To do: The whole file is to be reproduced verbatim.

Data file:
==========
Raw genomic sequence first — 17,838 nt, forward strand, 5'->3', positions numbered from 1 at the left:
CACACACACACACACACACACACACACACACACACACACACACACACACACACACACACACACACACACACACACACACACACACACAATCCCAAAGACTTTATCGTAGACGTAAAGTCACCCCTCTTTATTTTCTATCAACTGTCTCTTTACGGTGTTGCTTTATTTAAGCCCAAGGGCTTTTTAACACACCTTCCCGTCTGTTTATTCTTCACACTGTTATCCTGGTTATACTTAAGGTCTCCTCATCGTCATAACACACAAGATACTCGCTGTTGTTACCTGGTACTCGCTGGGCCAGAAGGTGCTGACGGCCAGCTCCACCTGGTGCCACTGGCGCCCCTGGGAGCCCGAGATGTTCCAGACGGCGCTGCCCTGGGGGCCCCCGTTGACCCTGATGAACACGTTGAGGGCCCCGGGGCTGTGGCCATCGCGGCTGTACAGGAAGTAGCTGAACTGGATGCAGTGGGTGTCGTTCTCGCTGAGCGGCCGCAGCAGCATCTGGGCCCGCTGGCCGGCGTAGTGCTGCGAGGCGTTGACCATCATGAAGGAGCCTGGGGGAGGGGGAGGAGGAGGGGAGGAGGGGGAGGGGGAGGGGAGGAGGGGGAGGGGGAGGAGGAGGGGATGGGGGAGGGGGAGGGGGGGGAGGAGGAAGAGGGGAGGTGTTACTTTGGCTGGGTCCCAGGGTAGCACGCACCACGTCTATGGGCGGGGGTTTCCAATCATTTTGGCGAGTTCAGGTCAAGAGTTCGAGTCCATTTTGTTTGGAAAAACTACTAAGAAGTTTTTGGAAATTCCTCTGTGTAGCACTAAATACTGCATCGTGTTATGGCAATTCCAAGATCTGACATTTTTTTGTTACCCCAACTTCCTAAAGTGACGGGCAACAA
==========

Raw genomic sequence first — 17,838 nt, forward strand, 5'->3', positions numbered from 1 at the left:
CACACACACACACACACACACACACACACACACACACACACACACACACACACACACACACACACACACACACACACACACACACACAATCCCAAAGACTTTATCGTAGACGTAAAGTCACCCCTCTTTATTTTCTATCAACTGTCTCTTTACGGTGTTGCTTTATTTAAGCCCAAGGGCTTTTTAACACACCTTCCCGTCTGTTTATTCTTCACACTGTTATCCTGGTTATACTTAAGGTCTCCTCATCGTCATAACACACAAGATACTCGCTGTTGTTACCTGGTACTCGCTGGGCCAGAAGGTGCTGACGGCCAGCTCCACCTGGTGCCACTGGCGCCCCTGGGAGCCCGAGATGTTCCAGACGGCGCTGCCCTGGGGGCCCCCGTTGACCCTGATGAACACGTTGAGGGCCCCGGGGCTGTGGCCATCGCGGCTGTACAGGAAGTAGCTGAACTGGATGCAGTGGGTGTCGTTCTCGCTGAGCGGCCGCAGCAGCATCTGGGCCCGCTGGCCGGCGTAGTGCTGCGAGGCGTTGACCATCATGAAGGAGCCTGGGGGAGGGGGAGGAGGAGGGGAGGAGGGGGAGGGGGAGGGGAGGAGGGGGAGGGGGAGGAGGAGGGGATGGGGGAGGGGGAGGGGGGGGAGGAGGAAGAGGGGAGGTGTTACTTTGGCTGGGTCCCAGGGTAGCACGCACCACGTCTATGGGCGGGGGTTTCCAATCATTTTGGCGAGTTCAGGTCAAGAGTTCGAGTCCATTTTGTTTGGAAAAACTACTAAGAAGTTTTTGGAAATTCCTCTGTGTAGCACTAAATACTGCATCGTGTTATGGCAATTCCAAGATCTGACATTTTTTTGTTACCCCAACTTCCTAAAGTGACGGGCAACAA